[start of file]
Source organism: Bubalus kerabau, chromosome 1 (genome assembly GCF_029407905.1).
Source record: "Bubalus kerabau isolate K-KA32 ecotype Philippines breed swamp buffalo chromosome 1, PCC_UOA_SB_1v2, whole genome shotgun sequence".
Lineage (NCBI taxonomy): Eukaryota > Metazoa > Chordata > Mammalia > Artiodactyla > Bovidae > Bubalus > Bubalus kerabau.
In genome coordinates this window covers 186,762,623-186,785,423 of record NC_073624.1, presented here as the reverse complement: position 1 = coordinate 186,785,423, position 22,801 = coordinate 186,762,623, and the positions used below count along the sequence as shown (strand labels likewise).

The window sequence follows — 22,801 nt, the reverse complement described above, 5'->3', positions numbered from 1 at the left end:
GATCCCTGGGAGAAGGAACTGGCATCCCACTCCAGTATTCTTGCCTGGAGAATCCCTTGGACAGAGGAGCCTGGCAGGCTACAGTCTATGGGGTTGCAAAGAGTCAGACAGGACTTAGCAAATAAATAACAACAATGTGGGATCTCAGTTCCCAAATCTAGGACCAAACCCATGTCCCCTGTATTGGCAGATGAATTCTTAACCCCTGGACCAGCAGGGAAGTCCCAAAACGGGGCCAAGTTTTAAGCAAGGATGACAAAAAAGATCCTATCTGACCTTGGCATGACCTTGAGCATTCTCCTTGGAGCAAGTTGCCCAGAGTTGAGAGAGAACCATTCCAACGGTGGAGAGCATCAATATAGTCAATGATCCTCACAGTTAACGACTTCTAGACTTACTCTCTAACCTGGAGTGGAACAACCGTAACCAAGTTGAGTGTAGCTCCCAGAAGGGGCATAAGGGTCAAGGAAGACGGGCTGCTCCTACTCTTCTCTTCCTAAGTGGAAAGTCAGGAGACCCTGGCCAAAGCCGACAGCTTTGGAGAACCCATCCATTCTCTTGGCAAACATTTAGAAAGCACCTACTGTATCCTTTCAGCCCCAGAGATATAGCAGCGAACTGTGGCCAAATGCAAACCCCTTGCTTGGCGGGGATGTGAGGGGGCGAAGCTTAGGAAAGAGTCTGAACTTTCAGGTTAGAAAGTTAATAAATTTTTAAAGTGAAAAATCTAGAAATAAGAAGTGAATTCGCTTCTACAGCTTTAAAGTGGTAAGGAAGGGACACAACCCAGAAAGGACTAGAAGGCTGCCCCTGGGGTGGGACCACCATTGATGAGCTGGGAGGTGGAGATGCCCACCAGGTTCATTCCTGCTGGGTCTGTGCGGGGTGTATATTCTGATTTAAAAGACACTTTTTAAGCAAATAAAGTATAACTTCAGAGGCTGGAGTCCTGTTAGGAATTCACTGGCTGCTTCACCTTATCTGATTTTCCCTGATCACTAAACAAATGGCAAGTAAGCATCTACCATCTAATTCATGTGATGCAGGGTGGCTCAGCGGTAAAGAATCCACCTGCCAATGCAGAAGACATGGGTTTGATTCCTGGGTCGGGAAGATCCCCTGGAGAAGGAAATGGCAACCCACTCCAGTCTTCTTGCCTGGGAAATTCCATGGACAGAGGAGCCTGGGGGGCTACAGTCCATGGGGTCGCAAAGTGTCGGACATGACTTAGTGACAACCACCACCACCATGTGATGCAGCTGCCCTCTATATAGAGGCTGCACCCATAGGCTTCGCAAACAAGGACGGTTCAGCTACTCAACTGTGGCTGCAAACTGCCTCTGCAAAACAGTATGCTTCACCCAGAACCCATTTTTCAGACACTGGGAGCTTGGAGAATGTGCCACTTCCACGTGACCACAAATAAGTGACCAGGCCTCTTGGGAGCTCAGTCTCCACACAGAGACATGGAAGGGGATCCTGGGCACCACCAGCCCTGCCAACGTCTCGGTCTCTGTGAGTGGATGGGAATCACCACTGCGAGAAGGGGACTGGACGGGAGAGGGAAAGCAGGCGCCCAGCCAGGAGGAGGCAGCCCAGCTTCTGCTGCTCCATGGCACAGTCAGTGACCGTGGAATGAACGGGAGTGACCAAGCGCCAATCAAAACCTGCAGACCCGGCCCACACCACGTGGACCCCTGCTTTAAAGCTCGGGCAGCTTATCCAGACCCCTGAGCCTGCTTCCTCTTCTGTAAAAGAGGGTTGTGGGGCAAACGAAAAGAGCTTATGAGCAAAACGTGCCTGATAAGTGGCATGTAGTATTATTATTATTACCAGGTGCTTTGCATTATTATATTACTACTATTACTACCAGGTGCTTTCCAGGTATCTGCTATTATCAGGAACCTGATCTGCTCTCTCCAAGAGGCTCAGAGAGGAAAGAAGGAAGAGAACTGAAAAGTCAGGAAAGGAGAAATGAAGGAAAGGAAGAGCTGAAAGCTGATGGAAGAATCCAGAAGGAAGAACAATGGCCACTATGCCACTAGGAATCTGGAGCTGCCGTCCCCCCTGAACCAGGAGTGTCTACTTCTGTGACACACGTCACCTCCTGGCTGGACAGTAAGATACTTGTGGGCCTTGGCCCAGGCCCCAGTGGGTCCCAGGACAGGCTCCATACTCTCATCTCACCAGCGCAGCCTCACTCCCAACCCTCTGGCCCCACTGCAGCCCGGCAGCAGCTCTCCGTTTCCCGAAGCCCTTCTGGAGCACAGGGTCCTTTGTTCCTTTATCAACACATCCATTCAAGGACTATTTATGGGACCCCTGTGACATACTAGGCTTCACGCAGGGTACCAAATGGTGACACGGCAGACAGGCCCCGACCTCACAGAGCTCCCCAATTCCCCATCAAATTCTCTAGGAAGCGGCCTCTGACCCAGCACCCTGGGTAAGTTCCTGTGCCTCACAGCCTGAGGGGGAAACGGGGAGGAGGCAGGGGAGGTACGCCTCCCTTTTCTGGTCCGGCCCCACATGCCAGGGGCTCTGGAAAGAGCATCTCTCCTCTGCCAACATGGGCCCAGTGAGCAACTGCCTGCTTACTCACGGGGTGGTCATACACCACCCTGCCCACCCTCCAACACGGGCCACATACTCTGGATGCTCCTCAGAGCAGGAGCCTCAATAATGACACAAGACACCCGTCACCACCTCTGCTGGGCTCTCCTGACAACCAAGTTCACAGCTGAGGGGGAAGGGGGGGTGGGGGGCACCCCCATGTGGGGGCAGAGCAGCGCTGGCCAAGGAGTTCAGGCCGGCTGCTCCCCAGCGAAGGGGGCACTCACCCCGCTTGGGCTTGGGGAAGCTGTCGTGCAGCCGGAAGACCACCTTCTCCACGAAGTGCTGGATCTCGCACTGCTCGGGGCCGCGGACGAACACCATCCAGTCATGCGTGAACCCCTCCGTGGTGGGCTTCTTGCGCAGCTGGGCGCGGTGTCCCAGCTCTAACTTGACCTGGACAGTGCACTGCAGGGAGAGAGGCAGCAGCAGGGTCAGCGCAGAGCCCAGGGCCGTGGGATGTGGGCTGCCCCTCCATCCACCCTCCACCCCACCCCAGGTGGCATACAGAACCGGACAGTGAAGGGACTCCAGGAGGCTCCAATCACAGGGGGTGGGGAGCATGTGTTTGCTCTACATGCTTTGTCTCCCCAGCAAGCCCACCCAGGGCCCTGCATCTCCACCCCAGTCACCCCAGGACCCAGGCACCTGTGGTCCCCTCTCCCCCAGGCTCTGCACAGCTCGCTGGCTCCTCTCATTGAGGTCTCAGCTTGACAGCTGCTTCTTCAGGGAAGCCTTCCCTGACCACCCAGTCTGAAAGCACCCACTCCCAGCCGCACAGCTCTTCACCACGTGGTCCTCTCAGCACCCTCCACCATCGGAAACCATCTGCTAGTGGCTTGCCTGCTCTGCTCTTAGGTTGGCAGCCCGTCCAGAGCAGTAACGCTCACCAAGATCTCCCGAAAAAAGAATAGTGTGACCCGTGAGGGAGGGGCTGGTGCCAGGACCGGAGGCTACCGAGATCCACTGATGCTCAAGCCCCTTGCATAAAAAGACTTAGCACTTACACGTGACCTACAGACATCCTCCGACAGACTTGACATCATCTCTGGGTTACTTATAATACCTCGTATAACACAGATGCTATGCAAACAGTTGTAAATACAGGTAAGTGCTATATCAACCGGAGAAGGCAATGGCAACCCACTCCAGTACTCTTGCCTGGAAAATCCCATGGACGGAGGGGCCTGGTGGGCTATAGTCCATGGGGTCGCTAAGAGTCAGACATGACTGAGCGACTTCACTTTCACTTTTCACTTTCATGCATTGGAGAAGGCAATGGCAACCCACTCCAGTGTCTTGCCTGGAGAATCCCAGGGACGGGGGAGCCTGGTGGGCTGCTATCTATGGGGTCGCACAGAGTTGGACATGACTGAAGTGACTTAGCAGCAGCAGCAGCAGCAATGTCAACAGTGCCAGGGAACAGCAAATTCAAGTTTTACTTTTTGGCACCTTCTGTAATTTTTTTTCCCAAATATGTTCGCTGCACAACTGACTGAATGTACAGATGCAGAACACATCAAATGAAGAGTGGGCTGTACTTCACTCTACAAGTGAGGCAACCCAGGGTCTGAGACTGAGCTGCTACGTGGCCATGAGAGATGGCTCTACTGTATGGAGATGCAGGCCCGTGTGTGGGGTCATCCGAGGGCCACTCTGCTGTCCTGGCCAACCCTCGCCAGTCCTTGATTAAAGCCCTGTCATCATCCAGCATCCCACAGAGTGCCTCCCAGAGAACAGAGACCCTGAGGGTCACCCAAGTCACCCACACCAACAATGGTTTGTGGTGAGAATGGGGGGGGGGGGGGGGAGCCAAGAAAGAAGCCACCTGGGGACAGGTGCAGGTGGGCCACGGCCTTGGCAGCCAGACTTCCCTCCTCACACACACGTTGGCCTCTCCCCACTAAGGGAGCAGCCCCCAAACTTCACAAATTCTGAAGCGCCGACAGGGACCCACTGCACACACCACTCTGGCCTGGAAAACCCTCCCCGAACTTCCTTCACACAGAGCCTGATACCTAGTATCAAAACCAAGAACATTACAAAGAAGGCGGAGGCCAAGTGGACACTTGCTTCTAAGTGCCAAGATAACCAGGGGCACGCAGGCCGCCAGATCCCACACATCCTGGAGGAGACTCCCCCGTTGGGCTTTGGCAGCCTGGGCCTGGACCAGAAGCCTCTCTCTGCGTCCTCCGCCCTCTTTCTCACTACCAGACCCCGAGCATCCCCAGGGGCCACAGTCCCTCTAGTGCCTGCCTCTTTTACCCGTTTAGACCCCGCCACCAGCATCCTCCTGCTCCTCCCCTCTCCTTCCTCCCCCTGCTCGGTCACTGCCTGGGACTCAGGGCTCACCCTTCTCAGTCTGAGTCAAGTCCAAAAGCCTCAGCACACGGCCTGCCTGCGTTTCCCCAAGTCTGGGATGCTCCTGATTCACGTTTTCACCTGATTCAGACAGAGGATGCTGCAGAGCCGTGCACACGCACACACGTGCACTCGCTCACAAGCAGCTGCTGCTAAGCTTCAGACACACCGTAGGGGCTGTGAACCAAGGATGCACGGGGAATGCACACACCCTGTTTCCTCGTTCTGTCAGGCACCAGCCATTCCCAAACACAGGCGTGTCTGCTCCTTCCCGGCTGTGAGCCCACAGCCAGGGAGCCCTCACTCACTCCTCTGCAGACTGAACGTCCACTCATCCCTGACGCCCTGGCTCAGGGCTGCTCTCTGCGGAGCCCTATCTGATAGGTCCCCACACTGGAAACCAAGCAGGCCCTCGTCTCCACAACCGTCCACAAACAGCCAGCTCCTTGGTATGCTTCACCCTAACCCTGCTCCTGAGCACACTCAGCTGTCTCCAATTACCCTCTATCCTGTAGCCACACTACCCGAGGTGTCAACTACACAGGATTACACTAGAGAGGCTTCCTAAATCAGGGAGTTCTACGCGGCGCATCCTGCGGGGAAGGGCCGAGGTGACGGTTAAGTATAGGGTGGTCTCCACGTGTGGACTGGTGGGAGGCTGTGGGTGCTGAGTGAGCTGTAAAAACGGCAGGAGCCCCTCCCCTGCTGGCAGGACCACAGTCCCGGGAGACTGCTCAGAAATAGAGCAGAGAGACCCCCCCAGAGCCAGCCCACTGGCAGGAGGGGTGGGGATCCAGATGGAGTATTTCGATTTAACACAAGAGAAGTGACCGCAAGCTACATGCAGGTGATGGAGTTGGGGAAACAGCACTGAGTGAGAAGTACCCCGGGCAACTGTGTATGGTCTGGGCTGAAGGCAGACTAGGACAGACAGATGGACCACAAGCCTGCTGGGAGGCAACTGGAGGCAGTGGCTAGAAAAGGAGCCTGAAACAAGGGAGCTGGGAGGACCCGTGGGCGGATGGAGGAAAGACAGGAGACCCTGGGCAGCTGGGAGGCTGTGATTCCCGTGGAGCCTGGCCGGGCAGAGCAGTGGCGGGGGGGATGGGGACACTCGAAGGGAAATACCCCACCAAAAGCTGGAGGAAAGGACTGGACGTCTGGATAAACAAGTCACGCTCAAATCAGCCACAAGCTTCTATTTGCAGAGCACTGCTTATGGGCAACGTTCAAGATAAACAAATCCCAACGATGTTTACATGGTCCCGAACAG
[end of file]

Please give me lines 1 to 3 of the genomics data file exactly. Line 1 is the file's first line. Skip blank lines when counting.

Source organism: Bubalus kerabau, chromosome 1 (genome assembly GCF_029407905.1).
Source record: "Bubalus kerabau isolate K-KA32 ecotype Philippines breed swamp buffalo chromosome 1, PCC_UOA_SB_1v2, whole genome shotgun sequence".
Lineage (NCBI taxonomy): Eukaryota > Metazoa > Chordata > Mammalia > Artiodactyla > Bovidae > Bubalus > Bubalus kerabau.